When marginalized people aren’t working, they may participate in escalating advocacy efforts like Black Lives Matter protests, which further harm mental health, Sawyer said. “You have to maintain a certain level of energy to protest,” he says. “But… when you’re literally fighting for your life and the systems are trying to recognize you so you don’t die, it’s traumatic.”

Taking an occasional vacation here is not enough to heal the trauma caused by systemic racism and discrimination. Additionally, even when mental health days are accessible, many are afraid to take them because of the stigma associated with mental illness.

“You may feel uncomfortable telling your boss or your employer that you need to use a mental health day, because you may feel that it communicates to them that there is something wrong with you or that you are not a serious employee or that you are concerned about your work. Very overwhelmed,” Rosenfeld said. “If you’re taking mental health days, that promotion on the table could be at risk, and that shouldn’t be the case.”

What real investment in mental health looks like

Rosenfeld, Sawyer and Cohen all say employers need to invest more in mental health. Besides benefiting employees, it will also save the company money.

A 2018 analysis by Penn State University found that “one additional poor mental health day in a month was associated with a 1.84% reduction in the growth rate of real per capita income, resulting in $53 billion less gross income per year.” Researchers say this shows how much businesses can benefit by investing in employee mental health from the start.

Insurance companies also don’t provide enough coverage for mental health, Cohen said, noting that a 2019 Mental Health Treatment and Research Institute report found that mental health visits are five times more likely to be out-of-network. Primary care visits.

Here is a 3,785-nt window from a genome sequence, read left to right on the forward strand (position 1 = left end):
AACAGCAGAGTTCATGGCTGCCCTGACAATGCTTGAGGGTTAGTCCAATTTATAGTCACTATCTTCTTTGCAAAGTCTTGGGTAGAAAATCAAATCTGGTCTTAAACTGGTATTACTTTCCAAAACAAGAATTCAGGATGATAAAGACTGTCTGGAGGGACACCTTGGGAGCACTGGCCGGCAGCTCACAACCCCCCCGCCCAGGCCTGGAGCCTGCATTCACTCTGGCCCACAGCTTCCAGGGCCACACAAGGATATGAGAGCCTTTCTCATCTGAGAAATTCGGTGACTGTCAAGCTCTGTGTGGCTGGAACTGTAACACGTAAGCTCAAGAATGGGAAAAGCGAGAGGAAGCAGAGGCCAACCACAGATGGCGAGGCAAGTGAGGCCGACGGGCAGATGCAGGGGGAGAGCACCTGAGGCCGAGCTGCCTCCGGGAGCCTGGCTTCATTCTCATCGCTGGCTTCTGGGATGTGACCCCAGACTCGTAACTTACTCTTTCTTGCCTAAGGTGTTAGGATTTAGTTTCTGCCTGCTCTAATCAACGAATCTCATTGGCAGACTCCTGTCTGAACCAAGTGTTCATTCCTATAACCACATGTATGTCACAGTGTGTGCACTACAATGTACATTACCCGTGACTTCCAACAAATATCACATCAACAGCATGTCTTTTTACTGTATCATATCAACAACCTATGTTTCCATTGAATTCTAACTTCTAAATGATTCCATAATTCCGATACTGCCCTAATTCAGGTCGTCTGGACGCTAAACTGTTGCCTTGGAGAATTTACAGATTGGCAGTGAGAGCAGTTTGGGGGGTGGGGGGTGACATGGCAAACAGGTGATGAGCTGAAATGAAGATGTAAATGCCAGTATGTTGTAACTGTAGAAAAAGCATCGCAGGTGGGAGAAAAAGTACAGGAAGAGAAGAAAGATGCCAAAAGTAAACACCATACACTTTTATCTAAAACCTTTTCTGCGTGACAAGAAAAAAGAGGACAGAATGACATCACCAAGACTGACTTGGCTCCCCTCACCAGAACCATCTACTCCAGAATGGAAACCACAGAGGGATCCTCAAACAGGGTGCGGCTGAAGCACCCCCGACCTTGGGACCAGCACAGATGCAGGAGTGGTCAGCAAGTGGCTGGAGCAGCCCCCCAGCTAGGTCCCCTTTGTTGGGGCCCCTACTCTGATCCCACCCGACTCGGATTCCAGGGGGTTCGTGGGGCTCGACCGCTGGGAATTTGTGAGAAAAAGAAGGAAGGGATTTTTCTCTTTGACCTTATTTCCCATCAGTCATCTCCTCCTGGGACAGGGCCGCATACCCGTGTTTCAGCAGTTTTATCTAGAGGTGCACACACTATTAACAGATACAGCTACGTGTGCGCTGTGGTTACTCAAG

“Unfortunately, going out of network is often the only option for mental health treatment,” says Cohen. “Many mental health providers cannot accept insurance because insurance companies do not adequately reimburse mental health providers for their services.” He says employers can proactively offer out-of-network benefits to employees for mental health treatment.

Broderick Sawyer, PhD

There is no mental health education in the K through 12 (school) system that helps people prevent the need for a mental health day in the first place.

– Broderick Sawyer, Ph.D

But Sawyer notes that investing in mental health needs to be a collaborative effort between corporations, government agencies, schools and universities, and nonprofit groups. “There is no mental health education in the K through 12 (school) system that helps people prevent the need for a mental health day in the first place,” he says.

Additionally, governments can invest in mental health by paying for treatments that work. “Not all mental health treatments are effective,” says Cohen. “Cognitive behavior therapy has the most research support and is the most helpful treatment for many people in clinical practice. It’s not enough for the government to provide access to mental health treatments; people deserve access to treatments that are proven to actually work.”

Addressing the growing mental health crisis in the United States is multifaceted. It won’t happen in a few mental health days.

What does this mean for you?

If you can take mental health days when you need them, you should. But remember what you really need. Would you feel bad if you lay around and watch TV most of the day? If so, try doing something that makes you happy, like going on a trip.

If you can’t take mental health days, Sawyer recommends “taking inventory.” Write down your daily activities and note what causes you stress and what brings you joy. Then, “edit” your days as best you can If you notice that you’re more anxious after drinking two cups of coffee and watching the news, for example, drink one cup of coffee and don’t watch the news.